The first signs of hoarding disorder can be subtle and easily overlooked, especially in the case of elderly individuals. However, there are a few signs to keep an eye on to identify potential hoarding behaviour in the early stages.

These may include:

Difficulty discarding items

As already mentioned, people with hoarding disorder usually experience difficulties discarding any material things, even when the items are old or no longer usable and valuable. Additionally, hoarders frequently feel that they need to keep lots of items for a reason, such as they might need them in the future, even if it’s unlikely to be the case. 

Excessive clutter in living space

Excessive clutter is one of the most significant signs of hoarding disorder, especially when it starts to become unmanageable, disrupting the way people use their home. From overcrowded cupboards, bathrooms or bedrooms that can’t be accessed properly, to cluttered garages and garden areas, all these spaces can be filled over time, which can present serious challenges to the person’s day-to-day life.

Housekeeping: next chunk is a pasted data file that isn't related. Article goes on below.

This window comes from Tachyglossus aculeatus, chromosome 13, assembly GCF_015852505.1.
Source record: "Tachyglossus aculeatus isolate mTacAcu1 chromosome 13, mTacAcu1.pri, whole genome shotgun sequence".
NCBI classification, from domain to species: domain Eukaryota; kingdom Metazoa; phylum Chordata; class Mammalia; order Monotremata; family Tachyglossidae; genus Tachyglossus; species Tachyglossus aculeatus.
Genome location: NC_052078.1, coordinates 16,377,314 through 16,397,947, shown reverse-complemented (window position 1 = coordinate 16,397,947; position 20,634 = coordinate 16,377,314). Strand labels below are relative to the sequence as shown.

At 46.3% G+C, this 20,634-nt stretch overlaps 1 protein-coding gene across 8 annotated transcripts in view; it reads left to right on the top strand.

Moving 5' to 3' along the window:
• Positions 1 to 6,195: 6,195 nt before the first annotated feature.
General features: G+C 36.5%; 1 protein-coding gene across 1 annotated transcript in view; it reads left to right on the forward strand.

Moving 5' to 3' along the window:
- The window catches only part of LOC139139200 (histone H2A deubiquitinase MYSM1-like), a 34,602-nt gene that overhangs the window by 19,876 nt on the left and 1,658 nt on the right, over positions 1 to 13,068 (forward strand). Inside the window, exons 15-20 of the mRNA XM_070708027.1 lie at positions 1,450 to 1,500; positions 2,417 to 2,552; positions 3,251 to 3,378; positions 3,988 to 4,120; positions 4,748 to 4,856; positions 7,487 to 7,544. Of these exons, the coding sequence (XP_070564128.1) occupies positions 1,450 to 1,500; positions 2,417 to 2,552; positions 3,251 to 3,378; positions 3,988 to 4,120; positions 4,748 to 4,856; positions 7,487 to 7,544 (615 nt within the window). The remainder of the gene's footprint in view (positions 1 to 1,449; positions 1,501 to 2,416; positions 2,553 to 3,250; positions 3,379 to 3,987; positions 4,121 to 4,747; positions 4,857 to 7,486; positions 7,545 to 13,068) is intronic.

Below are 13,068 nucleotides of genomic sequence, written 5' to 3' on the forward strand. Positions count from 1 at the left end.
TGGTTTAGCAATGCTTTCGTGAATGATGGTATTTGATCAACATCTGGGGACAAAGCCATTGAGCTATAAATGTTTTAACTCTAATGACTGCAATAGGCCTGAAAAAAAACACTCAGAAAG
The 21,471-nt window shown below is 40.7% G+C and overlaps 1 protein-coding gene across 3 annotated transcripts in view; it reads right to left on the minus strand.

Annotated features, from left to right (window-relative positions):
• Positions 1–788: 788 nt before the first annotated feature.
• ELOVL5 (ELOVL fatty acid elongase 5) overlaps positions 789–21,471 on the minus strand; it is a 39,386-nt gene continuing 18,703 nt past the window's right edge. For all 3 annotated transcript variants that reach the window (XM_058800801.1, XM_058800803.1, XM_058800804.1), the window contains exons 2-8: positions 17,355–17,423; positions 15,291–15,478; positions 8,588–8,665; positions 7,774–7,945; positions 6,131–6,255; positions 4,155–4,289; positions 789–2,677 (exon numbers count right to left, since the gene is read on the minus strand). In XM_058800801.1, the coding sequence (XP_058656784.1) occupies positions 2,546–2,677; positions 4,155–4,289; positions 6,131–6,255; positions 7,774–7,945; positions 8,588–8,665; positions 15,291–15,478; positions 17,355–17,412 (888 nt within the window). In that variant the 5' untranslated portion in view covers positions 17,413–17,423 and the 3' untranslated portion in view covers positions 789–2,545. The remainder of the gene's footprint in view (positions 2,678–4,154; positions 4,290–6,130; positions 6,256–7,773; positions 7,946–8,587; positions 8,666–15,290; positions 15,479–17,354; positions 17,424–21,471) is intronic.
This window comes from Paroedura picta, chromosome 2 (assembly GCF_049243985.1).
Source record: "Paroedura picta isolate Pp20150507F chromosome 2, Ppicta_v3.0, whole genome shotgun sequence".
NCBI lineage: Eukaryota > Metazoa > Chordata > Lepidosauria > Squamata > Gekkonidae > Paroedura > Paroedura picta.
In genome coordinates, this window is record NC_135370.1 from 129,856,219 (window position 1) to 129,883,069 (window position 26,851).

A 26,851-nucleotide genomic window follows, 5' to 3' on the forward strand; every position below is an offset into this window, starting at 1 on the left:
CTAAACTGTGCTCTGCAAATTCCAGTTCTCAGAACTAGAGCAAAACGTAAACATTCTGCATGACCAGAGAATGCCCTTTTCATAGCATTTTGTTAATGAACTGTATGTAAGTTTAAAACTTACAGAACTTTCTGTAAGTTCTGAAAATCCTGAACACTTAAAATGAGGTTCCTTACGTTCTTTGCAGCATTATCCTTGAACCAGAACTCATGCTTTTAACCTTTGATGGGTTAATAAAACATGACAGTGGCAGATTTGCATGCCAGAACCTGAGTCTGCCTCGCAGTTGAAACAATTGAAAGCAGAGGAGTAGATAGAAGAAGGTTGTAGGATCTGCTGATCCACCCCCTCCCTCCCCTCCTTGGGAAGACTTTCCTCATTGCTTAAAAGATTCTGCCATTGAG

Compulsive acquisition of items

Frequent shopping is another common sign of hoarding disorder, with people excessively acquiring items that might not be necessarily needed or don’t serve any practical purpose. 

Neglect of household maintenance

As a result of cluttered, overcrowded living space, some hoarders might gradually stop taking care of their household, neglecting tasks like cleaning, cooking or doing the laundry. This neglect can result in a decline of living conditions and rooms becoming unusable due to clutter. 

Social withdrawal

From avoiding social gatherings to refusing to have visitors at home, changes to social behaviours are very common when it comes to hoarding disorder. As a result, hoarders might completely isolate themselves and withdraw from the social interactions, so as to avoid judgement from family, friends and surroundings. 


Anxiety is something that often accompanies hoarding disorder, and may occur if people are pushed to discard old items or explain their reasons for their cluttered living space. Additionally, hoarders often find it uncomfortable for other people to touch or move their possessions, as these items might hold emotional attachment and value to the individual. Therefore, handling their belongings can evoke feelings of distress and anxiety.  

Woman Displaying Anxiety

Causes of hoarding disorder

Hoarding is a complex disorder and can be caused by a combination of genetic, environmental and psychological factors.